NVIDIA: What kind of advantages have you achieved with CUDA?
Erik: In light of our early trial-and-errors, the main difference is that CUDA is a long-term stable development platform that we can trust. That would obviously not be worth anything if it didn't also provide amazing performance, but considering the amount of work we need to invest in the code, it is critical for us that we can reuse it on future platforms rather than start over from scratch.

In practical terms, CUDA has made it possible for us to go from tweaking code to gain a few percent of improvement on CPUs (which is a lot of money when you use a supercomputer for months!) to getting several hundred percent speed-up. 

NVIDIA: How did you first get interested in molecular dynamics?
Erik: I've been fascinated by computers, physics and biology since I was a little kid, and one of the huge agonies when I wanted to do a PhD was the realization I would have to choose between them. Luckily enough, I stumbled upon an advisor who was working on esoteric methods to study biological molecules on computers using physical principles. I had no idea how small the field was at the time, but I think it shows how difficult it can be to predict the future - 15 years later it is a very hot field with huge interest from experimental biochemists.

NVIDIA: What do you like to do when you are not working?
Erik: Actually, I still don't feel like I have a job, but that I'm getting paid to think and play all day - academia is a wonderful place to really explore ideas! However, I'm also a big opera fan, and Stockholm is a great place for sailing.

NVIDIA: What is the technological achievement you are most proud of?
Erik: I'm not sure I could mention a single one - all the technological advances are really fun short-term when you are nailing that difficult algorithm, but long-term I think we're most proud of our small contribution to establish a new field of research where thousands of non-programmer colleagues use our code to accomplish simulation results that they could not even do in an experimental laboratory a decade ago!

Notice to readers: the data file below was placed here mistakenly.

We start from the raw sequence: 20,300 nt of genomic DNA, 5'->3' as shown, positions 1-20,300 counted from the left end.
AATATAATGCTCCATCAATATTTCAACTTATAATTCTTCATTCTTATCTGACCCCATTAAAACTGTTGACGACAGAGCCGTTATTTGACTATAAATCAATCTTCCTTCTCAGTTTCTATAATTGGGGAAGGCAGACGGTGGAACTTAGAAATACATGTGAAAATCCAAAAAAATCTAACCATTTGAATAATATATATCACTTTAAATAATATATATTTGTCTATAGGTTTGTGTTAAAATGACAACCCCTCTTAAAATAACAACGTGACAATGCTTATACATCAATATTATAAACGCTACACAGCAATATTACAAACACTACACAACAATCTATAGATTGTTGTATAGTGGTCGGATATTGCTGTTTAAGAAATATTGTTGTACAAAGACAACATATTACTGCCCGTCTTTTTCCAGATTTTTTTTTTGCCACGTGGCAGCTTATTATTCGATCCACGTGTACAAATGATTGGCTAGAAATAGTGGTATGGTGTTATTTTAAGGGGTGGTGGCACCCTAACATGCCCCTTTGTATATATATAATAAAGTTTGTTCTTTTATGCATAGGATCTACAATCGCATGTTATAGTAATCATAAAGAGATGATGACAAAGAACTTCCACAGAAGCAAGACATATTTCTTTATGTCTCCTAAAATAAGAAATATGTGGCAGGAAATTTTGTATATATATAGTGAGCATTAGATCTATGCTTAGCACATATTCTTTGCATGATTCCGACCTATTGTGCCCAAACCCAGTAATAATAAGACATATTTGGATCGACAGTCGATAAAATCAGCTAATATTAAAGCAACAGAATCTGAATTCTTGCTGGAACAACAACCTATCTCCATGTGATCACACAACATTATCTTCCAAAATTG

NVIDIA: What's next in the field of bioinformatics?
Erik: We are already seeing a rapid trend with computer simulations replacing “wet lab” experiments - even in the field of bioinformatics - and I think this will accelerate even further. Just as the airplane industry today is using many more simulations than actual wind tunnel tests, I think we will see a future where the researcher is sitting in front of a desktop and using simulations to predict the outcome of lots of “wet lab” experiments.

Instead of testing how a drug binds to a single protein in an experiment it will probably be possible to directly test how it binds to all different genetic mutations and what other molecules it could interact with. This will be a revolution, although I predict we will still use some “wet lab” experiments to confirm the final results.

Bio for Dr. Erik Lindahl

Erik Lindahl completed his undergraduate studies in engineering physics at Lund University, after which he received a Ph.D. in theoretical biophysics at the KTH Royal Institute of Technology in Stockholm in 2001. He has performed research at Groningen University, Stanford University, and the Pasteur Institute after which he assumed a position as assistant and later associate professor at Stockholm University in 2004. Since 2010 he has held dual appointments as professor of theoretical biophysics at KTH and professor of computational structural biology at Stockholm University. Since 2011 he has been a member of the Swedish Young Academy.

Relevant Links (Center for Biomembrane Research) (Science for Life Laboratory) (Swedish e-Science Research Center)